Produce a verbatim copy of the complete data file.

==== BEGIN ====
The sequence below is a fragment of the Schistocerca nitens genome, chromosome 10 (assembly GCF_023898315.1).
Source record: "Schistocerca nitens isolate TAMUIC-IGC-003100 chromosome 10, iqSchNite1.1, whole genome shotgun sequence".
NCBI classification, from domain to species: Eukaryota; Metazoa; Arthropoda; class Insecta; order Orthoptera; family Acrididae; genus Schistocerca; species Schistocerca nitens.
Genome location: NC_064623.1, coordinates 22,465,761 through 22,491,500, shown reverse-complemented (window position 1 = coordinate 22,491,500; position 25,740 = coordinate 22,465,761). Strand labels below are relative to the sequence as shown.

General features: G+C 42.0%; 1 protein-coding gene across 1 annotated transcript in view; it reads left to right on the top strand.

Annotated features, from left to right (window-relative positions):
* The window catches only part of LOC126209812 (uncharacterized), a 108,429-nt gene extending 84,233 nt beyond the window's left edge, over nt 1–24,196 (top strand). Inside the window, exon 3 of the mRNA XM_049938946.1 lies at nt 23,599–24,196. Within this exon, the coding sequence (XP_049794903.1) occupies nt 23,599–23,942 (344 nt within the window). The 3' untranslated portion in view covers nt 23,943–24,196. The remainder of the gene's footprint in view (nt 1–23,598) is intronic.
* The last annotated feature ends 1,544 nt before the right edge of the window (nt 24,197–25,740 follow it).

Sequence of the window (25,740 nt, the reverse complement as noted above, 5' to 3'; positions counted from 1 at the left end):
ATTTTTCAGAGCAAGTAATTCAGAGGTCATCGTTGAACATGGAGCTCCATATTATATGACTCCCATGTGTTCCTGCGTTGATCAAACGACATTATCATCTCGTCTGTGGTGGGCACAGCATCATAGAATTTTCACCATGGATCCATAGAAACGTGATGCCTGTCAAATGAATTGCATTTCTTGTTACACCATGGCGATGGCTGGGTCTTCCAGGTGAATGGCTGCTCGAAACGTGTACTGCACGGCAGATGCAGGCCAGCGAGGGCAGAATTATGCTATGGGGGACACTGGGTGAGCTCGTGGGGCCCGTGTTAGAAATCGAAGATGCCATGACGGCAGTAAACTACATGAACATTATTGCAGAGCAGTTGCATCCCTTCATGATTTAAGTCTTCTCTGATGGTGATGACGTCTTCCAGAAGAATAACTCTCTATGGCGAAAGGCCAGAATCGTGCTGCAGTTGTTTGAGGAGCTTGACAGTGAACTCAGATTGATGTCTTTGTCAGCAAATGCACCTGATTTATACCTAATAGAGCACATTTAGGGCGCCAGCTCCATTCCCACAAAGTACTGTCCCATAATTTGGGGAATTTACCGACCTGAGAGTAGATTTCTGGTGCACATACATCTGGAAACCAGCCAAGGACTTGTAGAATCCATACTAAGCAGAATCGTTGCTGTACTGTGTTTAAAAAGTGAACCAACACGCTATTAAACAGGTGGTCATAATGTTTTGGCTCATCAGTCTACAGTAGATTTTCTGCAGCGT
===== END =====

The sequence below is a fragment of the Schistocerca nitens genome, chromosome 10 (assembly GCF_023898315.1).
Source record: "Schistocerca nitens isolate TAMUIC-IGC-003100 chromosome 10, iqSchNite1.1, whole genome shotgun sequence".
NCBI classification, from domain to species: Eukaryota; Metazoa; Arthropoda; class Insecta; order Orthoptera; family Acrididae; genus Schistocerca; species Schistocerca nitens.
Genome location: NC_064623.1, coordinates 22,465,761 through 22,491,500, shown reverse-complemented (window position 1 = coordinate 22,491,500; position 25,740 = coordinate 22,465,761). Strand labels below are relative to the sequence as shown.

General features: G+C 42.0%; 1 protein-coding gene across 1 annotated transcript in view; it reads left to right on the top strand.

Annotated features, from left to right (window-relative positions):
* The window catches only part of LOC126209812 (uncharacterized), a 108,429-nt gene extending 84,233 nt beyond the window's left edge, over nt 1–24,196 (top strand). Inside the window, exon 3 of the mRNA XM_049938946.1 lies at nt 23,599–24,196. Within this exon, the coding sequence (XP_049794903.1) occupies nt 23,599–23,942 (344 nt within the window). The 3' untranslated portion in view covers nt 23,943–24,196. The remainder of the gene's footprint in view (nt 1–23,598) is intronic.
* The last annotated feature ends 1,544 nt before the right edge of the window (nt 24,197–25,740 follow it).

Sequence of the window (25,740 nt, the reverse complement as noted above, 5' to 3'; positions counted from 1 at the left end):
ATTTTTCAGAGCAAGTAATTCAGAGGTCATCGTTGAACATGGAGCTCCATATTATATGACTCCCATGTGTTCCTGCGTTGATCAAACGACATTATCATCTCGTCTGTGGTGGGCACAGCATCATAGAATTTTCACCATGGATCCATAGAAACGTGATGCCTGTCAAATGAATTGCATTTCTTGTTACACCATGGCGATGGCTGGGTCTTCCAGGTGAATGGCTGCTCGAAACGTGTACTGCACGGCAGATGCAGGCCAGCGAGGGCAGAATTATGCTATGGGGGACACTGGGTGAGCTCGTGGGGCCCGTGTTAGAAATCGAAGATGCCATGACGGCAGTAAACTACATGAACATTATTGCAGAGCAGTTGCATCCCTTCATGATTTAAGTCTTCTCTGATGGTGATGACGTCTTCCAGAAGAATAACTCTCTATGGCGAAAGGCCAGAATCGTGCTGCAGTTGTTTGAGGAGCTTGACAGTGAACTCAGATTGATGTCTTTGTCAGCAAATGCACCTGATTTATACCTAATAGAGCACATTTAGGGCGCCAGCTCCATTCCCACAAAGTACTGTCCCATAATTTGGGGAATTTACCGACCTGAGAGTAGATTTCTGGTGCACATACATCTGGAAACCAGCCAAGGACTTGTAGAATCCATACTAAGCAGAATCGTTGCTGTACTGTGTTTAAAAAGTGAACCAACACGCTATTAAACAGGTGGTCATAATGTTTTGGCTCATCAGTCTACAGTAGATTTTCTGCAGCGT